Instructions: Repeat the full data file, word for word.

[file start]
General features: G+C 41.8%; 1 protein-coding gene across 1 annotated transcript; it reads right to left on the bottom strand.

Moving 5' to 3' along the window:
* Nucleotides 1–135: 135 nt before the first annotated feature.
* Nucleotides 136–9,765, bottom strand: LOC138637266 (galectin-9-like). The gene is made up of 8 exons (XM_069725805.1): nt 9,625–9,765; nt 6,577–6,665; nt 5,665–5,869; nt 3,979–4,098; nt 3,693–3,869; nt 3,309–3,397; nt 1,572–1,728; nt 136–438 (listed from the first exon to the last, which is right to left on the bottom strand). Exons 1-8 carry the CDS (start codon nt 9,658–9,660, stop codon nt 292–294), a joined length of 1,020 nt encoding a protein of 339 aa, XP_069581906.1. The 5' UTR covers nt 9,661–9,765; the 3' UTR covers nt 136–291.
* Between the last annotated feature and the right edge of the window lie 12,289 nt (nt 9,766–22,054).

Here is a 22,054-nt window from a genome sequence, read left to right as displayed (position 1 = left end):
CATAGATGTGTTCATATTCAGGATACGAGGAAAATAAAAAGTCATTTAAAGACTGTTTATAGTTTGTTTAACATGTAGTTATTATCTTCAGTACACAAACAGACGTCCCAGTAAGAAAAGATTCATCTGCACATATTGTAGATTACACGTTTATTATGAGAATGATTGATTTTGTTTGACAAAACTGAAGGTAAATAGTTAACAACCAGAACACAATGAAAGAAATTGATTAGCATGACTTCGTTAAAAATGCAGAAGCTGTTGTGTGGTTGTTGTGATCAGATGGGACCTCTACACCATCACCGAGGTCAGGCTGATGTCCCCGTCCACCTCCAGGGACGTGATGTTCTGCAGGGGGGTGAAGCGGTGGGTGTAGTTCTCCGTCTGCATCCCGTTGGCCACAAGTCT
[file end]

General features: G+C 41.8%; 1 protein-coding gene across 1 annotated transcript; it reads right to left on the bottom strand.

Moving 5' to 3' along the window:
* Nucleotides 1–135: 135 nt before the first annotated feature.
* Nucleotides 136–9,765, bottom strand: LOC138637266 (galectin-9-like). The gene is made up of 8 exons (XM_069725805.1): nt 9,625–9,765; nt 6,577–6,665; nt 5,665–5,869; nt 3,979–4,098; nt 3,693–3,869; nt 3,309–3,397; nt 1,572–1,728; nt 136–438 (listed from the first exon to the last, which is right to left on the bottom strand). Exons 1-8 carry the CDS (start codon nt 9,658–9,660, stop codon nt 292–294), a joined length of 1,020 nt encoding a protein of 339 aa, XP_069581906.1. The 5' UTR covers nt 9,661–9,765; the 3' UTR covers nt 136–291.
* Between the last annotated feature and the right edge of the window lie 12,289 nt (nt 9,766–22,054).

Here is a 22,054-nt window from a genome sequence, read left to right as displayed (position 1 = left end):
CATAGATGTGTTCATATTCAGGATACGAGGAAAATAAAAAGTCATTTAAAGACTGTTTATAGTTTGTTTAACATGTAGTTATTATCTTCAGTACACAAACAGACGTCCCAGTAAGAAAAGATTCATCTGCACATATTGTAGATTACACGTTTATTATGAGAATGATTGATTTTGTTTGACAAAACTGAAGGTAAATAGTTAACAACCAGAACACAATGAAAGAAATTGATTAGCATGACTTCGTTAAAAATGCAGAAGCTGTTGTGTGGTTGTTGTGATCAGATGGGACCTCTACACCATCACCGAGGTCAGGCTGATGTCCCCGTCCACCTCCAGGGACGTGATGTTCTGCAGGGGGGTGAAGCGGTGGGTGTAGTTCTCCGTCTGCATCCCGTTGGCCACAAGTCT